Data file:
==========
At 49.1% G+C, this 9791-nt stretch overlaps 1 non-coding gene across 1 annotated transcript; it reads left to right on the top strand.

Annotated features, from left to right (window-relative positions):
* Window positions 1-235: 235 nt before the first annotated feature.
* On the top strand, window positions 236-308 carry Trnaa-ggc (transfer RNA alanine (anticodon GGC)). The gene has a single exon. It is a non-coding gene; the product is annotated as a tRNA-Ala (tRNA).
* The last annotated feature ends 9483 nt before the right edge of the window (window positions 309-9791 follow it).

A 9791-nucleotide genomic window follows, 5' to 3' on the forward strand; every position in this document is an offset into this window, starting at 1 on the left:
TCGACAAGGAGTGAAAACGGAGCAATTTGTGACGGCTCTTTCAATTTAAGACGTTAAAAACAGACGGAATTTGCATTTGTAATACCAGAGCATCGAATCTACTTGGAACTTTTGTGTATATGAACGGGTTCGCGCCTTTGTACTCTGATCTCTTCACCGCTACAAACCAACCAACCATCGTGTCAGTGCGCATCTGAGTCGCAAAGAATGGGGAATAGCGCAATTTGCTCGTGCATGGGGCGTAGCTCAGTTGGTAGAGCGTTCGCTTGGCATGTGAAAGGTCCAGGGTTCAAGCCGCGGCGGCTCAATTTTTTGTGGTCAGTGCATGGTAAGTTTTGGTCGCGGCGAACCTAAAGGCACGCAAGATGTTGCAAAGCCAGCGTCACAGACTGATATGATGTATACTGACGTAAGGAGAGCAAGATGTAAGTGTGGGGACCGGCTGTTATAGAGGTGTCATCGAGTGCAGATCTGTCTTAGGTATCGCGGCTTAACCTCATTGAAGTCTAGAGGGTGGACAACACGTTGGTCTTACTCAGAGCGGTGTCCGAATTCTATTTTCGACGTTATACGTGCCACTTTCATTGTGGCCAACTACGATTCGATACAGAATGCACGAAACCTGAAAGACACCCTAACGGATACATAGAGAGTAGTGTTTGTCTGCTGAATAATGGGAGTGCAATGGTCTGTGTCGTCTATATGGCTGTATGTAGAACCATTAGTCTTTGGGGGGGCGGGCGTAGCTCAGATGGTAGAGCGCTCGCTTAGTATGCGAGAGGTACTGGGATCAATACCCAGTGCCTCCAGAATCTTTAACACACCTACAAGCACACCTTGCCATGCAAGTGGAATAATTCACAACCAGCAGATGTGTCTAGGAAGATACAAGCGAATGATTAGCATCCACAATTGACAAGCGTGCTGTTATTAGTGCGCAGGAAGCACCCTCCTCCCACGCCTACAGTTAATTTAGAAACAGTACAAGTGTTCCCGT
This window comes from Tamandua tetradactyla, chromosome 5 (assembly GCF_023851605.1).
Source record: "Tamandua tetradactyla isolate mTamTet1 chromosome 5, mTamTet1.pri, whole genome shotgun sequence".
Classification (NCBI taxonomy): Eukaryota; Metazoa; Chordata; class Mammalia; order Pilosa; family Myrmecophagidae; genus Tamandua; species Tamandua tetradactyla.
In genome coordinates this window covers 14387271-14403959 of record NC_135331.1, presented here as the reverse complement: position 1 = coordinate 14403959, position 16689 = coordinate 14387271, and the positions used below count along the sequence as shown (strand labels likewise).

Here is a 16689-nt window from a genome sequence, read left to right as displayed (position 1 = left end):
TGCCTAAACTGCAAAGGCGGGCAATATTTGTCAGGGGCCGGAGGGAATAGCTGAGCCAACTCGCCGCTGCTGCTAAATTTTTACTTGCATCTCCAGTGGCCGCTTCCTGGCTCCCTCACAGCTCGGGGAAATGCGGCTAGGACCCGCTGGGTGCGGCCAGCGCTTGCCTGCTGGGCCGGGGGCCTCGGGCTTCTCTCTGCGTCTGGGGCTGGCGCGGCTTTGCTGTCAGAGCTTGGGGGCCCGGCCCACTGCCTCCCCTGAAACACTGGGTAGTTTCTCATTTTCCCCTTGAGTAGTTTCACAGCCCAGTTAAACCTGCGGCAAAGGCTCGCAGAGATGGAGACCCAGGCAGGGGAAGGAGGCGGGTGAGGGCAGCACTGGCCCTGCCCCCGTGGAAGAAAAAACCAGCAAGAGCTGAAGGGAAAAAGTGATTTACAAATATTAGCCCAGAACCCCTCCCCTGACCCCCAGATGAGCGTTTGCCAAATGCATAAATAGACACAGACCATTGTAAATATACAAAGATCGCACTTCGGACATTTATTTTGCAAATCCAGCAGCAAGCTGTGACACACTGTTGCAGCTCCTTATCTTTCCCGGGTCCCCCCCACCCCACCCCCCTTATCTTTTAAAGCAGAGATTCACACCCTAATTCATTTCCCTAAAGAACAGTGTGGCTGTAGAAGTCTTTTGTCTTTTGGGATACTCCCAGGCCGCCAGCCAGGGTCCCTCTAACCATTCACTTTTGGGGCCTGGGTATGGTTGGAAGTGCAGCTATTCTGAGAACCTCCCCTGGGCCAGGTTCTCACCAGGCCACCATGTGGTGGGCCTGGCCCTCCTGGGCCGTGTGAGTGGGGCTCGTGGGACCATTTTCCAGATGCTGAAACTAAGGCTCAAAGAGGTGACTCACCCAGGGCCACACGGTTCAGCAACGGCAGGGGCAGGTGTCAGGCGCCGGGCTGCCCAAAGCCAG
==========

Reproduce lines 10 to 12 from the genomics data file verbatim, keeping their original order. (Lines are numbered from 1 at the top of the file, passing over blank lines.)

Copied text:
Classification (NCBI taxonomy): Eukaryota; Metazoa; Chordata; class Mammalia; order Pilosa; family Myrmecophagidae; genus Tamandua; species Tamandua tetradactyla.
In genome coordinates this window covers 14387271-14403959 of record NC_135331.1, presented here as the reverse complement: position 1 = coordinate 14403959, position 16689 = coordinate 14387271, and the positions used below count along the sequence as shown (strand labels likewise).

Here is a 16689-nt window from a genome sequence, read left to right as displayed (position 1 = left end):